Business sales can trigger concessional, non-concessional cap issues

The potential impact of CGT flies under the radar and can result in caps issues.

Small-business owners selling their business or assets and using the proceeds to contribute to superannuation free of capital gains tax (CGT) need to be aware of the recent changes to concessional and non‑concessional caps, says Peter Hogan, SMSF Association Head of Technical. Hogan says because there has not been any change to the rules surrounding the small business CGT cap, its potential impact on concessional and non-concessional cap issues has largely gone under the radar.

The small business CGT cap allows for the capital gain realised on the sale of any small business asset up to $500,000 per eligible taxpayer to be contributed to superannuation free of capital gains tax (when certain conditions are met). If the asset has been held for more than 15 years, that threshold rises to $1.415 million for the 2016/17 financial year.

It applies to small businesses with a turnover of less than $2 million or eligible taxpayers seeking to use the exemption having a net asset value of less than $6 million.

Hogan says: “What has to be remembered is that once this tax-free contribution is placed in an SMSF using the CGT cap, these amounts count as part of a member’s total superannuation account and are assessed accordingly in terms of eligibility for catch-up concessional contributions and available non-concessional contribution caps from 1 July 2017 onwards.

“Ideally, any small business contribution should be made after any other contribution, especially where the small business CGT contribution will push account balances over the various account thresholds. In these circumstances, it is imperative that small-business owners get advice from an SMSF specialist to maximise their retirement savings and the tax effectiveness of their SMSF.”

Examples:

Catch up concessional contributions:

Member has $300,000 in their SMSF in 1 July 2019. Only contributed $15,000 concessional contributions in earlier year of 2018/19, so has potential catch up CC of $10,000. If contributes full $25,000 concessional contribution (CC) for 2019/20 financial year first, they are eligible to contribute the $10,000 (or part thereof) as a catch up CC.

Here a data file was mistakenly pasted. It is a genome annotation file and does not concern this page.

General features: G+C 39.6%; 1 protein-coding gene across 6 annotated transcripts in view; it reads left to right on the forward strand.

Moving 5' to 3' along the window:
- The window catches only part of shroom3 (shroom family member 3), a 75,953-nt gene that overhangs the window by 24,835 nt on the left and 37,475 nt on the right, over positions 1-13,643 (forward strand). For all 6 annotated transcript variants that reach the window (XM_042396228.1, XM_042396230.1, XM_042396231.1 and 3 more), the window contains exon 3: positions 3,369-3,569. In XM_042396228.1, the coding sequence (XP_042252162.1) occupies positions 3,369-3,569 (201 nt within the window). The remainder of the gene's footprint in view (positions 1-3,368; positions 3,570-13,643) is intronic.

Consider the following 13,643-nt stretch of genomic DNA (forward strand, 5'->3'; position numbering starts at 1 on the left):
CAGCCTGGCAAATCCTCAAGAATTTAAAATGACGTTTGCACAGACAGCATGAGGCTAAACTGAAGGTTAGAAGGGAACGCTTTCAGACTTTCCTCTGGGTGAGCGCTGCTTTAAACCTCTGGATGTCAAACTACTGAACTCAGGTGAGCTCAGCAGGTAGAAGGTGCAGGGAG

If, however, they had sold business or business asset and contributed more than $200,000 under the small business CGT cap into their SMSF in the 2018/19 financial year, they are no longer eligible to make the catch up CC in later 2019/20 year. The member account balance is tested as your account balance just before the start of the financial year. If they had delayed the small business CGT cap contribution until after 1 July 2019 (which is possible under the CGT cap rules in appropriate instances), then a catch up CC could have been made as well.

Non-concessional contributions:

Member has an accumulated account balance of $ $1,010,000 at 30 June 2016. Sells a business asset their company business owns in February 2017 and realises a capital gain of $500,000 on the sale. Elects to contribute the $500,000 into their SMSF under the small business CGT cap rules as soon as they receive the proceeds. They are not in a position to make any further contributions into their SMSF before 30 June 2017.

They wish in the 2017/18 financial year to make further non-concessional contributions of $200,000 (triggering the catch up rules). As their account balance at the beginning of the year was greater than $1.5 million, they are not able to make that $200,000 non-concessional contribution (NCC). They are limited to an NCC of $100,000 (being the new one-year NCC cap). Again the member account balance test is just before the beginning of the financial year to determine eligible contributions allowed in the next financial year.

Inside Small Business

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